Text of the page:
GM’s EVs are no longer supporting Apple CarPlay and Android Auto – find out why

/ / Car Accessories
2024 Blazer EV

At its annual developer conference in 2022, Apple announced a new version of CarPlay with tightly integrated climate control, several customization options, and widget support. During the presentation, Emily Schubert, Apple’s engineering manager, remarked that 98% of all cars in the U.S. come with Apple CarPlay. That statistic, however, is set to change soon as General Motors, the largest carmaker in the U.S., is looking to retire Apple CarPlay from its electric vehicles (EVs) in the near future.

With the launch of the 2024 Chevrolet Blazer later this year, GM will replace CarPlay with its own infotainment and navigation interface, which it is developing in partnership with Google. GM confirmed the decision, as first reported by Reuters, to SlashGear in a written statement. The transition also applies to other future EVs, including the 2024 Chevrolet Equinox, the 2024 Cadillac Celestiq, and the 2025 GMC Sierra EV.

GM has also confirmed that the company will remove support for Google’s Android Auto along with Apple CarPlay. Notably, combustion models launching in the coming years will continue to support Google’s Android Auto and Apple CarPlay as usual. Existing EVs — including the 2024 GMC Hummer EV Truck and SUV, the 2024 Cadillac Lyriq, the 2024 Chevrolet Silverado EV, and the 2024 Chevrolet Bolt EV and EUV — will also retain CarPlay and Android Auto.

Better integration with the EV

2024 Chevrolet Blaze EV infotainment system

As GM’s proprietary infotainment system replaces CarPlay and Android Auto on EVs, buyers of the 2024 Blaze electric and other future EVs will be able to access Google Maps as the default navigation system. In addition, drivers will also gain access to Google Assistant for hands-free interactions — though the automaker is already reportedly considering replacing that with its own ChatGPT-style assistant in the future — and GM promises eight years of data access to navigation and Google’s voice control system. There’ll also be three years of OnStar Remote Access and streaming services in the U.S. for native media apps like Spotify and Audible, along with the Google Play Store. 

For those iPhone and Android device users still wanting to connect their phones, the experience will feel somewhat more old-school. GM says that its upcoming EVs will support hands-free calls, voice texting, and music streaming via Bluetooth connection with a paired smartphone.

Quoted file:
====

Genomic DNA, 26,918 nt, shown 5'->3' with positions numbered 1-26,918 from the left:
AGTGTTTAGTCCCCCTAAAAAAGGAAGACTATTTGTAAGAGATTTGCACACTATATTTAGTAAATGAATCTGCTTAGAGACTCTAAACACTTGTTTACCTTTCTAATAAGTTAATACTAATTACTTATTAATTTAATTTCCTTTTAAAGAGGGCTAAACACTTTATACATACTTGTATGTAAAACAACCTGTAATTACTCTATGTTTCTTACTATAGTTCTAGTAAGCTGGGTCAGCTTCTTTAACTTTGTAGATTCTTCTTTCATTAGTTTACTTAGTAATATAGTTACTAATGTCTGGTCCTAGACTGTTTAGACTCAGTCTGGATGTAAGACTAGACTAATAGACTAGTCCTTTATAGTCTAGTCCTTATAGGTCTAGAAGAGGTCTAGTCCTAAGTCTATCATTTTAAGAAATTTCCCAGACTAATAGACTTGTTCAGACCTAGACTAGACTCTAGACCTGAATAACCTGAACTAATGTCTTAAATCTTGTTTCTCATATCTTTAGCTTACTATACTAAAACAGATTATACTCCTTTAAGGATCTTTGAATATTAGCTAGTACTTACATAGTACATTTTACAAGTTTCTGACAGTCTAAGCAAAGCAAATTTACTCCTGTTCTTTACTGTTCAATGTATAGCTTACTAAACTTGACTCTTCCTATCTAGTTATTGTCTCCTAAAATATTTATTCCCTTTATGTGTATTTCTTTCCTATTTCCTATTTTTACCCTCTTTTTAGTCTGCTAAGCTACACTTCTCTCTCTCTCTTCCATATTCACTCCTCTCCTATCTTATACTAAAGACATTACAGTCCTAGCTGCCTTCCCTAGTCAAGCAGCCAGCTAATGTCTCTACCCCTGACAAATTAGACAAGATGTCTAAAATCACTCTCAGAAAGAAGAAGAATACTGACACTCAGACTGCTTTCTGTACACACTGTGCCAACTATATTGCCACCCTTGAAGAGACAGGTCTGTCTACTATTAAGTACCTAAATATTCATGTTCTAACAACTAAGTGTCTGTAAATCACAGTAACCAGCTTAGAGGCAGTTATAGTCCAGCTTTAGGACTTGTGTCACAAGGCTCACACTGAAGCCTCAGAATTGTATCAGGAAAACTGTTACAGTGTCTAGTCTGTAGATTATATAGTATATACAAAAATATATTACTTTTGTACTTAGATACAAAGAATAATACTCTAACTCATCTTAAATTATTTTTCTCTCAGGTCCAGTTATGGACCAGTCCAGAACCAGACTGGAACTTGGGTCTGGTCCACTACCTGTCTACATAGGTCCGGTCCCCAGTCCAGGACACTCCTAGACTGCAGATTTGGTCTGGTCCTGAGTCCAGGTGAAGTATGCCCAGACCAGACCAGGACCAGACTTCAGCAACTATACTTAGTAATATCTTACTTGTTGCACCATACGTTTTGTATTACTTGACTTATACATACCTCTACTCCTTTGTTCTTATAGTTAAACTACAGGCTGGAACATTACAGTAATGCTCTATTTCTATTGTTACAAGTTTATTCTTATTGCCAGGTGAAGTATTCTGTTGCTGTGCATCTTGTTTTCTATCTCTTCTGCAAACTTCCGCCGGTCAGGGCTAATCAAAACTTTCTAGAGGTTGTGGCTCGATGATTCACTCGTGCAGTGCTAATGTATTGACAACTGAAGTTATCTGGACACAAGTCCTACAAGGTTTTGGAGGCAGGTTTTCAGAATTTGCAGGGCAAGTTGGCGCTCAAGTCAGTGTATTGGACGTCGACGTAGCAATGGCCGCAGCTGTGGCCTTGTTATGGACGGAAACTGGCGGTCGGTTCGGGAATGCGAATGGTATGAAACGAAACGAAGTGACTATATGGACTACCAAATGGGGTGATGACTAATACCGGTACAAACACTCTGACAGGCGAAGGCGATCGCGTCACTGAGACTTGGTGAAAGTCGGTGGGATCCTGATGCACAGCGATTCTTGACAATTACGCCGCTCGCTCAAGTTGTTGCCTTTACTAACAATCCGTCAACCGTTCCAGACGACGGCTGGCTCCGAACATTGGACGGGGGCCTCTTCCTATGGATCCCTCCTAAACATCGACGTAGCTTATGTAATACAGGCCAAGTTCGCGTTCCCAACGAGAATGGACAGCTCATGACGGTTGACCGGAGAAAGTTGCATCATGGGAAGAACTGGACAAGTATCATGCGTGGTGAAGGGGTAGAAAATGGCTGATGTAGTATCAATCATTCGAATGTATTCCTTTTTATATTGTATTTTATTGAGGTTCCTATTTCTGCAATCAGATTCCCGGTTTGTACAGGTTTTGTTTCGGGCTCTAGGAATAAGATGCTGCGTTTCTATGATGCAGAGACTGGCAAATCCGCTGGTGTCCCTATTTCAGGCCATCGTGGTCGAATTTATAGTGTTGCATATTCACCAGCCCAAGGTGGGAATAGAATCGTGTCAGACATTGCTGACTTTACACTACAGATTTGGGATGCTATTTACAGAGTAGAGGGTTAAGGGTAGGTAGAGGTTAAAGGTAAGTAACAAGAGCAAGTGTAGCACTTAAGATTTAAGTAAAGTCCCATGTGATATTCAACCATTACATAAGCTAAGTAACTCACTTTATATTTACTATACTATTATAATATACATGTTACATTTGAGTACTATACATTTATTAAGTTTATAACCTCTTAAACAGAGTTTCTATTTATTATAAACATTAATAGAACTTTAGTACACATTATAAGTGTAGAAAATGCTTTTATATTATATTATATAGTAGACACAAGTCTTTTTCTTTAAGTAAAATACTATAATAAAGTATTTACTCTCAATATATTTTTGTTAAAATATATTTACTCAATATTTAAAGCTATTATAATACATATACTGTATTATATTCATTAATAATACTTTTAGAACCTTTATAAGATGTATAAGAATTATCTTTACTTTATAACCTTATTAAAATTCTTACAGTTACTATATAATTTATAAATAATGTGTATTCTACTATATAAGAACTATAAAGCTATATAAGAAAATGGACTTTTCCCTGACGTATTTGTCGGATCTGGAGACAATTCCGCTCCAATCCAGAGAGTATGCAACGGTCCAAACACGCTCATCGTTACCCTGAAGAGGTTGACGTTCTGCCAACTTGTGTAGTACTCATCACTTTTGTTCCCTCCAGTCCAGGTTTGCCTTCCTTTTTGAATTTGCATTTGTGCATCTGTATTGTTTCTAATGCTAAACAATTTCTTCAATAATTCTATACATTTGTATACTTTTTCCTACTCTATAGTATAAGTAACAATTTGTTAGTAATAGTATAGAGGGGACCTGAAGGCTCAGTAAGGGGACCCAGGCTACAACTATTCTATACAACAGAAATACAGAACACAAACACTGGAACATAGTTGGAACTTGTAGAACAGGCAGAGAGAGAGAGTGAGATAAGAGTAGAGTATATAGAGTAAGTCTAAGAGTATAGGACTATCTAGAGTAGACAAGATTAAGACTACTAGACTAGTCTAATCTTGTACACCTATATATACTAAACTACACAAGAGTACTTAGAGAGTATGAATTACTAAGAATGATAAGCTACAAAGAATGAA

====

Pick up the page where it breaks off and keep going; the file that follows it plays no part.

Although the underlying software that the 2024 Chevy Blazer EV will use hasn’t been detailed, it seems likely to be based on Android Automotive OS, a special version of Android crafted explicitly for, and suited to, vehicles. A similar system powered by Google Automotive Services (GAS) can be found on vehicles such as the 2023 Hummer EV SUV and the GMC Yukon, and many other car brands — including Honda, Polestar, Renault, and Volvo — already use Android Automotive. While each manufacturer’s interface differs visually, they share a common framework and offer similar usability, together with tighter integration with the car’s underlying systems.

GM sees subscriptions as a big part of its future

2024 Hummer EV SUV Infortainment system

While Google stands to benefit from the move — it will, after all, license the operating system to car manufacturers like GM — it could potentially hurt Apple’s business by exposing more users to Google’s services, including Maps and Assistant, while Apple Maps and Siri are held at bay. For General Motors, meanwhile, there are other advantages. 

Along with entertainment and navigation, GM also looks to “tightly” integrate modern features such as assisted driving. GM has already revealed the next generation of its advanced driver assistance (ADAS) technology, called “Ultra Cruise.” With a plethora of sensors on cars such as the Cadillac Celestiq, Ultra Cruise is claimed to take over duties from the driver in 95% of all driving scenarios. It’s a Level 2 system, building on Super Cruise’s hands-free highway functionality.

With its own infotainment system serving as the heart of the smart car, GM will be able to harness vast amounts of data, including the owners’ driving and EV charging habits. The company already aims to make $20 to $25 billion in subscription revenues by 2030, and the new infotainment system may open doors for such opportunities. It remains to be seen, though, whether it dissuades die-hard Apple fans from buying GM’s electric vehicles, or indeed converts them into people who don’t turn squeamish at the sight of Android.

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